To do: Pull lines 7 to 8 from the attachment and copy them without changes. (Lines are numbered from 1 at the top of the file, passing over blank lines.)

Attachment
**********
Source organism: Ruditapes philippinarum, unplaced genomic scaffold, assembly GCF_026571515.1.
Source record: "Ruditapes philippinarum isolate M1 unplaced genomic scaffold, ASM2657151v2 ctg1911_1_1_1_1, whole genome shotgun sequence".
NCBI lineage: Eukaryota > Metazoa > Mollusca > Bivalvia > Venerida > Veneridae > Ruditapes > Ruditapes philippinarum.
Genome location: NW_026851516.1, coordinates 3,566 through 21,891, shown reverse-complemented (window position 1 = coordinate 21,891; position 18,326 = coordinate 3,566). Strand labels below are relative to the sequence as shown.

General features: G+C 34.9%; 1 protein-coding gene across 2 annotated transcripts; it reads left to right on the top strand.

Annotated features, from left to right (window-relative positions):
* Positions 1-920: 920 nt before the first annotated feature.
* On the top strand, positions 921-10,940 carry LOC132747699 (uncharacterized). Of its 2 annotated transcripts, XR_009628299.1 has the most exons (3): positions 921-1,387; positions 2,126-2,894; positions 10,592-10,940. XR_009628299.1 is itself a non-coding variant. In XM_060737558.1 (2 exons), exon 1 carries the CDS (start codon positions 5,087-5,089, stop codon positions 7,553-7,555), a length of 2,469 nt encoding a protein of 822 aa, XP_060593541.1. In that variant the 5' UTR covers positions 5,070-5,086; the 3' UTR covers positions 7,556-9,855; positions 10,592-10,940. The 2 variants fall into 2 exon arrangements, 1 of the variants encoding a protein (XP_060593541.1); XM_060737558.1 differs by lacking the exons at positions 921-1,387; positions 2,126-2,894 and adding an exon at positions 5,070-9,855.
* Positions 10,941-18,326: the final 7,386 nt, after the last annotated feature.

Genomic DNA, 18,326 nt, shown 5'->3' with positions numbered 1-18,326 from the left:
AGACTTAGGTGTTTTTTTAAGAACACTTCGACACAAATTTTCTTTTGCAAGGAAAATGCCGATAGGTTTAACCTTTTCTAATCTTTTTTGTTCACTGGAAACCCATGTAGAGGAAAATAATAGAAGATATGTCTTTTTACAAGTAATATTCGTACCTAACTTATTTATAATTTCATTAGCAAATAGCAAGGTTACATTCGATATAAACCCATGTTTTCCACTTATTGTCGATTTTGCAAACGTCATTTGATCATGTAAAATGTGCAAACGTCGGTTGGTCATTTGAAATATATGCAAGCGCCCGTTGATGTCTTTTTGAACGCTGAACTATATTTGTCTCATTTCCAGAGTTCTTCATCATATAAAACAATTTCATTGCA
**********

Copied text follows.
* Positions 1-920: 920 nt before the first annotated feature.
* On the top strand, positions 921-10,940 carry LOC132747699 (uncharacterized). Of its 2 annotated transcripts, XR_009628299.1 has the most exons (3): positions 921-1,387; positions 2,126-2,894; positions 10,592-10,940. XR_009628299.1 is itself a non-coding variant. In XM_060737558.1 (2 exons), exon 1 carries the CDS (start codon positions 5,087-5,089, stop codon positions 7,553-7,555), a length of 2,469 nt encoding a protein of 822 aa, XP_060593541.1. In that variant the 5' UTR covers positions 5,070-5,086; the 3' UTR covers positions 7,556-9,855; positions 10,592-10,940. The 2 variants fall into 2 exon arrangements, 1 of the variants encoding a protein (XP_060593541.1); XM_060737558.1 differs by lacking the exons at positions 921-1,387; positions 2,126-2,894 and adding an exon at positions 5,070-9,855.